Kazakhstan-based Kassa Nova Bank to improve profitability in 2017- S&P
Baku, Azerbaijan, Nov. 15
By Elena Kosolapova – Trend:
The International Rating Agency S&P Global Ratings affirmed its 'B/C' long- and short-term counterparty credit ratings on Kazakhstan-based Kassa Nova Bank JSC, the rating agency reported. The outlook is negative.
At the same time, the rating agency affirmed its 'kzBB' Kazakhstan national scale rating on the bank.
“The affirmation reflects our expectation that the bank will maintain strong capitalization, supported by a capital increase via conversion of a Kazakhstan tenge (KZT) 3.8 billion (about $11.4 million) subordinated loan into Tier 2 regulatory capital in October 2016, which compensates for the deteriorated profitability during the first three quarters of 2016,” S&P said.
The current maturity date of the subordinated loan is in July 2028, and management received a preliminary agreement from the lender, who is also the shareholder, to extend the maturity of this instrument to 2033 for the purpose of strengthening its equity content. The documentation will be signed by year-end 2016.
According to S&P’s base-case assumptions, Kassa Nova Bank will report losses in 2016, but the agency expects it will start improving its profitability and achieving return on assets of up to 0.5 percent in 2017, given the reduction of funding costs in the banking system and the expectation of gradual economic recovery in Kazakhstan. This supports the assessment of the bank's capital and earnings as strong.
S&P still sees vulnerabilities to the bank's profitability related to Kassa Nova Bank's franchise and business model in the currently difficult operating conditions in Kazakhstan. The bank's franchise and client base remain small compared to peers', and it has a market share of about 0.4 percent by assets, which totaled 96.3 billion tenge ($283 million) as of Sept. 30, 2016. S&P does not incorporate any additional support from the bank's majority shareholder Kazakh businessman Bulat Utemuratov.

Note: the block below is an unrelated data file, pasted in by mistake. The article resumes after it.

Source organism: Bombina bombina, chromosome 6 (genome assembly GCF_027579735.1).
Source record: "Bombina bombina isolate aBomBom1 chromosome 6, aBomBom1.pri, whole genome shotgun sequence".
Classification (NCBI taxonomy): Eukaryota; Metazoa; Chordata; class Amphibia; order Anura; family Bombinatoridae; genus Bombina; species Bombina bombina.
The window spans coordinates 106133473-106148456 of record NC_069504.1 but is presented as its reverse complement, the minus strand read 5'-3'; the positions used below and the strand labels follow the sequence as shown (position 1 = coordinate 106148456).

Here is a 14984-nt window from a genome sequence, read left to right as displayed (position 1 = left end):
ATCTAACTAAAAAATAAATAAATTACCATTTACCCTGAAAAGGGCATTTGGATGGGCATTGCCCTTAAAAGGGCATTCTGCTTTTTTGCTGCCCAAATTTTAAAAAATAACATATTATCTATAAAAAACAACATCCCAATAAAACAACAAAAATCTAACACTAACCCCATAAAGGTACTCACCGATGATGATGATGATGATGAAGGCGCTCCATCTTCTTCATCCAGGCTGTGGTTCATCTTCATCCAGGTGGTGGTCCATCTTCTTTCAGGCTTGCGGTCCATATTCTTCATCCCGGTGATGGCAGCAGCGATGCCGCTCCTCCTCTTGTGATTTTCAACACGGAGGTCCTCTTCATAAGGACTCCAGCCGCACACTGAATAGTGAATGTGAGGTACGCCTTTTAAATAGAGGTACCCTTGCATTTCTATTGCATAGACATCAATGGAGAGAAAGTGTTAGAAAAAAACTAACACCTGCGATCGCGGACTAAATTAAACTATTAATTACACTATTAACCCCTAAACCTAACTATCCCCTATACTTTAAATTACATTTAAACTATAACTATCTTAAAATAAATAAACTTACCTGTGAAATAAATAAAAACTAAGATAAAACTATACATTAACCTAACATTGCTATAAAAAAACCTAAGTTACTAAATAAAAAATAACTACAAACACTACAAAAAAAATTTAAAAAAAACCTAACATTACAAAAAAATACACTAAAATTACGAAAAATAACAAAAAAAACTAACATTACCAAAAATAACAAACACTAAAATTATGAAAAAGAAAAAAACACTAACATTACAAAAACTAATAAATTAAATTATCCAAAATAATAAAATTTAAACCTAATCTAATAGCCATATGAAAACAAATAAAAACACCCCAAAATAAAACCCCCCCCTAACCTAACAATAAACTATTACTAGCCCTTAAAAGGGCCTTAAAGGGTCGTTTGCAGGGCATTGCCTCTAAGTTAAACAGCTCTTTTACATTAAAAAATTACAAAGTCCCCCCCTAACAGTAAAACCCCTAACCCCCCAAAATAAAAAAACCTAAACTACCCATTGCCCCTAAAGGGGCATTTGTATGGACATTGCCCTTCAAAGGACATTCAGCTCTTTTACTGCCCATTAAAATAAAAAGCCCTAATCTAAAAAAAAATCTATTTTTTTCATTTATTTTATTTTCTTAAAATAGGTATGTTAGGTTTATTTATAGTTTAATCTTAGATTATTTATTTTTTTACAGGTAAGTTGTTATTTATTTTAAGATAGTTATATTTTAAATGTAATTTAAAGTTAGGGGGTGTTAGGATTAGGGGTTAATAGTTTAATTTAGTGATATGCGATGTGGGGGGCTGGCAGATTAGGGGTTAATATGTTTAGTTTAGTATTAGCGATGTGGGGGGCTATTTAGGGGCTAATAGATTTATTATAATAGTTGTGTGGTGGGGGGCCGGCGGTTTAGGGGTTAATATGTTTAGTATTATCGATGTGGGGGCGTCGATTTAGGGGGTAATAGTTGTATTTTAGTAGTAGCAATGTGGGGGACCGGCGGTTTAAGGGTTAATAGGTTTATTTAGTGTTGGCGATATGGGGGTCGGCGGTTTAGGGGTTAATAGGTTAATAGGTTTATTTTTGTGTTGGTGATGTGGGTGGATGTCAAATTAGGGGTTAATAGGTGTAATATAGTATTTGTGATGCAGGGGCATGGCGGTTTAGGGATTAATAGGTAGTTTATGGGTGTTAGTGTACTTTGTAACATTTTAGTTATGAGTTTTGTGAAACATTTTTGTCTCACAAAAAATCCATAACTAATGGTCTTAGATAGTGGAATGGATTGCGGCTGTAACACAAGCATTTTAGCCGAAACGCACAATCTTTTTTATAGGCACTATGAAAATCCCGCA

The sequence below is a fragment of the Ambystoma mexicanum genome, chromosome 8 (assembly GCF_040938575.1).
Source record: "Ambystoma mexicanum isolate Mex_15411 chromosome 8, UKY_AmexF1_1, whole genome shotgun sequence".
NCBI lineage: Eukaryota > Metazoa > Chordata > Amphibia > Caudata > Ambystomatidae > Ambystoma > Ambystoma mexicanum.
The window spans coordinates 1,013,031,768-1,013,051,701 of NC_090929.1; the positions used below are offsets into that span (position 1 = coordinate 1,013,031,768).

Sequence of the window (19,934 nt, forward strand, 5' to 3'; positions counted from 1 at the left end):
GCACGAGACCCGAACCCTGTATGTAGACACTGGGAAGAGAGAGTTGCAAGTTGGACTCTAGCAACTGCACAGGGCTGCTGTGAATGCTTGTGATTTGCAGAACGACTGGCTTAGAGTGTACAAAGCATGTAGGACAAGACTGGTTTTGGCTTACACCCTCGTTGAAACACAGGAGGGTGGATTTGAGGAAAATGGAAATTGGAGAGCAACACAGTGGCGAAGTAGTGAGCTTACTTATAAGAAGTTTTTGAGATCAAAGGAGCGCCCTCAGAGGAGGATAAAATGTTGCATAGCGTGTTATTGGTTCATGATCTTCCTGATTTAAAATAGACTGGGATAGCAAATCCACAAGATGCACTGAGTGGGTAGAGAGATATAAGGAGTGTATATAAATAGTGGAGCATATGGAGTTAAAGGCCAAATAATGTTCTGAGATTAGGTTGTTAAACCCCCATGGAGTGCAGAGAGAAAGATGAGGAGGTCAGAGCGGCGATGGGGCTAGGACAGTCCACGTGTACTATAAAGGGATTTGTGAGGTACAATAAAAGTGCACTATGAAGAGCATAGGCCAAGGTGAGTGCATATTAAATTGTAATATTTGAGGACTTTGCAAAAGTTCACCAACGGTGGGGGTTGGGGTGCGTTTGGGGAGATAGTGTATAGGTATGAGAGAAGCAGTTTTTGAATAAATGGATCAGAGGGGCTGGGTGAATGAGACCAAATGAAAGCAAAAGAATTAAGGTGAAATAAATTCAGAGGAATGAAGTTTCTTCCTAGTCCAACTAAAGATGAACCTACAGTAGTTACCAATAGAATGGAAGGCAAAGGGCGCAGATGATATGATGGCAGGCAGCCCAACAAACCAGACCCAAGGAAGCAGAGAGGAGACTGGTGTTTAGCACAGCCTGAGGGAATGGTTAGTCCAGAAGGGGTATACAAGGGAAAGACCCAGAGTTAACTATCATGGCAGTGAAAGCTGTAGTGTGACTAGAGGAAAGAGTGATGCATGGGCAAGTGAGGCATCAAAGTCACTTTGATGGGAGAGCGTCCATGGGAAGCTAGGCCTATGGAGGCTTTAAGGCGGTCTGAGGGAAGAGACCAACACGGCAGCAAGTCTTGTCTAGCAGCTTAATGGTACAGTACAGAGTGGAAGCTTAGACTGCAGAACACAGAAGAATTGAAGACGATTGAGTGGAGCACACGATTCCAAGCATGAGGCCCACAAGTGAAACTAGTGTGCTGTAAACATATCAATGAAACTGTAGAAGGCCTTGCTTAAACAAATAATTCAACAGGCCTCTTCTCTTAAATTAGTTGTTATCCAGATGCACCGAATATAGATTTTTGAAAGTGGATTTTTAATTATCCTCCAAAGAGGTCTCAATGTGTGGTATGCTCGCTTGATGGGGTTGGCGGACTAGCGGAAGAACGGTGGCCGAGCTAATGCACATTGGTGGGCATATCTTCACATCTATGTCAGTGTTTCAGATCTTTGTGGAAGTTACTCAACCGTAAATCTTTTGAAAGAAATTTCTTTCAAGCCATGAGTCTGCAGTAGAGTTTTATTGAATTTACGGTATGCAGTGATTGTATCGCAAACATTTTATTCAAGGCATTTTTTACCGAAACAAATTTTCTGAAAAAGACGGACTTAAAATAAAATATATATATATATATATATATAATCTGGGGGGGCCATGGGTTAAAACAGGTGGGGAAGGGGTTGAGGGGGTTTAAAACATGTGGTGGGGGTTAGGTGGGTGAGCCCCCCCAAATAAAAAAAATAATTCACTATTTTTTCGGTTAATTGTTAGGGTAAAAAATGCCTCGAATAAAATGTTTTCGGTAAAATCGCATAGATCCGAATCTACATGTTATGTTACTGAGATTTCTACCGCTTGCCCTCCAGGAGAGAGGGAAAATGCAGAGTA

“In our view, the bank's business position remains weak, owing to its small market share and narrow franchise, and it has a moderate risk position due to its focus on inherently risky retail and small and midsized business and the deteriorated quality of the loan portfolio,” the rating agency reported.
The assessment of average funding and adequate liquidity stem from S&P’s view of the bank's stable customer-deposit funding and sufficient liquidity cushion. The long-term rating is at the same level as the stand-alone credit profile, since S&P does not incorporate any support or additional factors into the rating.
The negative outlook reflects the pressure on the bank's creditworthiness, namely on its franchise, asset quality, and profitability, from the unfavorable operating conditions in Kazakhstan.
S&P might lower the ratings over the next 12 months if the bank's franchise deteriorates significantly, due to loss of loan or deposit customers, continued losses in 2017, or a sharp reduction in its liquidity cushion. The rating agency would also downgrade the bank if it fails to extend its subordinated loan beyond its current maturity of 2028, which will result in weakening of its capital position.
The rating agency could revise the outlook to stable over the next 12 months if the operating environment improves, the bank demonstrates sustainability of its franchise, restores its profitability, and improves its provisioning to be more in line with peers'.
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